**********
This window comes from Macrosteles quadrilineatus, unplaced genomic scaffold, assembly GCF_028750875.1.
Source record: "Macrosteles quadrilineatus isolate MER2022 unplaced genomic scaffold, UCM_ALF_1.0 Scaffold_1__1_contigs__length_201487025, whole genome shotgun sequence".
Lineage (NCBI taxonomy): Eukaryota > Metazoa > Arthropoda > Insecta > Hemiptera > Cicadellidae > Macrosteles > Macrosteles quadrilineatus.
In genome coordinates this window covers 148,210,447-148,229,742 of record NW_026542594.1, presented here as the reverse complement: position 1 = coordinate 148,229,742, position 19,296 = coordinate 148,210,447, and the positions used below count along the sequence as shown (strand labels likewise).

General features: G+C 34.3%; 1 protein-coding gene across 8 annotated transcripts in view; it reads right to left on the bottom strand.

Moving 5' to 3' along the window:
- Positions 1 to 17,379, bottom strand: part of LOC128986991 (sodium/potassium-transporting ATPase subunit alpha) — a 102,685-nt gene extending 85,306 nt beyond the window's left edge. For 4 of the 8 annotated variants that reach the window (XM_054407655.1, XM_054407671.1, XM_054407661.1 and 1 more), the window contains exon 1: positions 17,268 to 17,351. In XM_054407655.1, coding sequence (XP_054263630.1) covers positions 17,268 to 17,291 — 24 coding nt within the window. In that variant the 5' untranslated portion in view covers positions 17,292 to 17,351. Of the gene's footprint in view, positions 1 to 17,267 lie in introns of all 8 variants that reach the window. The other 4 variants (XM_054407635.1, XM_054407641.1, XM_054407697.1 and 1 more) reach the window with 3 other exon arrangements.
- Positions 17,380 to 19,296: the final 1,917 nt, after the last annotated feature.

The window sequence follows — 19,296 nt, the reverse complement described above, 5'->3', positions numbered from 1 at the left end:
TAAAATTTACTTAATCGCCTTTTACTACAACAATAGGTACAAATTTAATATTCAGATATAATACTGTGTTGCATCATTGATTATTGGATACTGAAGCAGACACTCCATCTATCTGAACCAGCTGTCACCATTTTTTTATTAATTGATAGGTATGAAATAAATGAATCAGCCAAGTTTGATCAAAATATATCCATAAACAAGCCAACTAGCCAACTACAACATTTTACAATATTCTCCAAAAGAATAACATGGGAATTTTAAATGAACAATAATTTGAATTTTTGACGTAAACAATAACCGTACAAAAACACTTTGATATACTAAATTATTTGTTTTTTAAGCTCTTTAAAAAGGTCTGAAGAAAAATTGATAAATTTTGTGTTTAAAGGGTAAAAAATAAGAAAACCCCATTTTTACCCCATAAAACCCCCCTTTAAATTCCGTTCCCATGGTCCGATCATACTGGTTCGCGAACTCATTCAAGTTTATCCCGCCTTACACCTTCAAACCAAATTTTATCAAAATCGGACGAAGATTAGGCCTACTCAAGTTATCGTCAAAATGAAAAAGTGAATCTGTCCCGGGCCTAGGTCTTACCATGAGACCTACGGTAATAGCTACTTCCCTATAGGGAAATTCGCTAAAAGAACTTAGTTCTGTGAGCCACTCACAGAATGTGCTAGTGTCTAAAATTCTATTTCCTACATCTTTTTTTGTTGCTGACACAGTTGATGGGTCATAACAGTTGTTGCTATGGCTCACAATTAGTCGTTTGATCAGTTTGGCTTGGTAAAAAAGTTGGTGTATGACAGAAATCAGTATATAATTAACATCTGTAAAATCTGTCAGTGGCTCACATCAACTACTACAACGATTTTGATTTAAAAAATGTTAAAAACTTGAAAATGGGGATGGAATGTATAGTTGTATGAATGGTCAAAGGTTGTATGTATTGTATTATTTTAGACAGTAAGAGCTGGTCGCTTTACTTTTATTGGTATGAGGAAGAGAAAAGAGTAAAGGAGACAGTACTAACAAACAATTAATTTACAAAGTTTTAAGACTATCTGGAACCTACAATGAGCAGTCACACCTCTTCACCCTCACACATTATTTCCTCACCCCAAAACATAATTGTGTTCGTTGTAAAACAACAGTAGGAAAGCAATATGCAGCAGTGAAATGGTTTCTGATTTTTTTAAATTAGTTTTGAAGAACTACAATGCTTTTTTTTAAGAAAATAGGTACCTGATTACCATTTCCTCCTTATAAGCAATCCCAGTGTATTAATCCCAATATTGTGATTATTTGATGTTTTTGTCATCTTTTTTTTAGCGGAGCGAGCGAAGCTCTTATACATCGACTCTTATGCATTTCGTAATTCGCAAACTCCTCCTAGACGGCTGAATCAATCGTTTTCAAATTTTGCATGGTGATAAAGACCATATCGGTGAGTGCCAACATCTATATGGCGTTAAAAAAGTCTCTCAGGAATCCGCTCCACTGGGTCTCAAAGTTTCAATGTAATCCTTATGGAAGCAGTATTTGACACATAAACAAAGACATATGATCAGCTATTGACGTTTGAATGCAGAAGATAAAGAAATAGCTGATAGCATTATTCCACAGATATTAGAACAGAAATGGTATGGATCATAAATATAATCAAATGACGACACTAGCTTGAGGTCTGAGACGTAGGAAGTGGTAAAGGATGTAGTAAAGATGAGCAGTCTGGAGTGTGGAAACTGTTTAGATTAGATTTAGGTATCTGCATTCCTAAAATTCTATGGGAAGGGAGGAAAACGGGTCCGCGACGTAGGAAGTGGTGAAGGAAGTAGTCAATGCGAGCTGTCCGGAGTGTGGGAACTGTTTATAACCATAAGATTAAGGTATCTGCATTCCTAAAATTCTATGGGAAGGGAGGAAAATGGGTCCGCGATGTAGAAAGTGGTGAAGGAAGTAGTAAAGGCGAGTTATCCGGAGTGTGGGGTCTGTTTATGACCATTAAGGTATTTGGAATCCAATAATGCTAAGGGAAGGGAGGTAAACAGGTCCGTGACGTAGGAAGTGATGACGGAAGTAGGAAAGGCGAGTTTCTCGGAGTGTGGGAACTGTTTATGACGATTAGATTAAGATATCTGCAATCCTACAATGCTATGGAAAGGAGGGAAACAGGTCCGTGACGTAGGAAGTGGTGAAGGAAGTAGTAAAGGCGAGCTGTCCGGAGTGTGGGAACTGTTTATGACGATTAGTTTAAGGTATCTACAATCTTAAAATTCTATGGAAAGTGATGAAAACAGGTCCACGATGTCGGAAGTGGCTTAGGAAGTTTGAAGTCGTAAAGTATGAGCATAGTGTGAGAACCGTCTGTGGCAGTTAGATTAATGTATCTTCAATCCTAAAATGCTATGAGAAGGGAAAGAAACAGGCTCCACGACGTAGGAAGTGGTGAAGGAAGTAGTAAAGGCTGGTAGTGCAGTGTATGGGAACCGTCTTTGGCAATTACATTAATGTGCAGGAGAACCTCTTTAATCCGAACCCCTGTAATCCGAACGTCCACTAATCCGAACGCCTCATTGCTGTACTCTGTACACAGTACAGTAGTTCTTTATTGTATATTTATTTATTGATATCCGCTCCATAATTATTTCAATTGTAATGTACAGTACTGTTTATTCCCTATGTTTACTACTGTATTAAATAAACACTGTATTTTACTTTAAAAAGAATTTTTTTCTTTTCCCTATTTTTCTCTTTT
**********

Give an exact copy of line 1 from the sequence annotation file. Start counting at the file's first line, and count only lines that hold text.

This window comes from Macrosteles quadrilineatus, unplaced genomic scaffold, assembly GCF_028750875.1.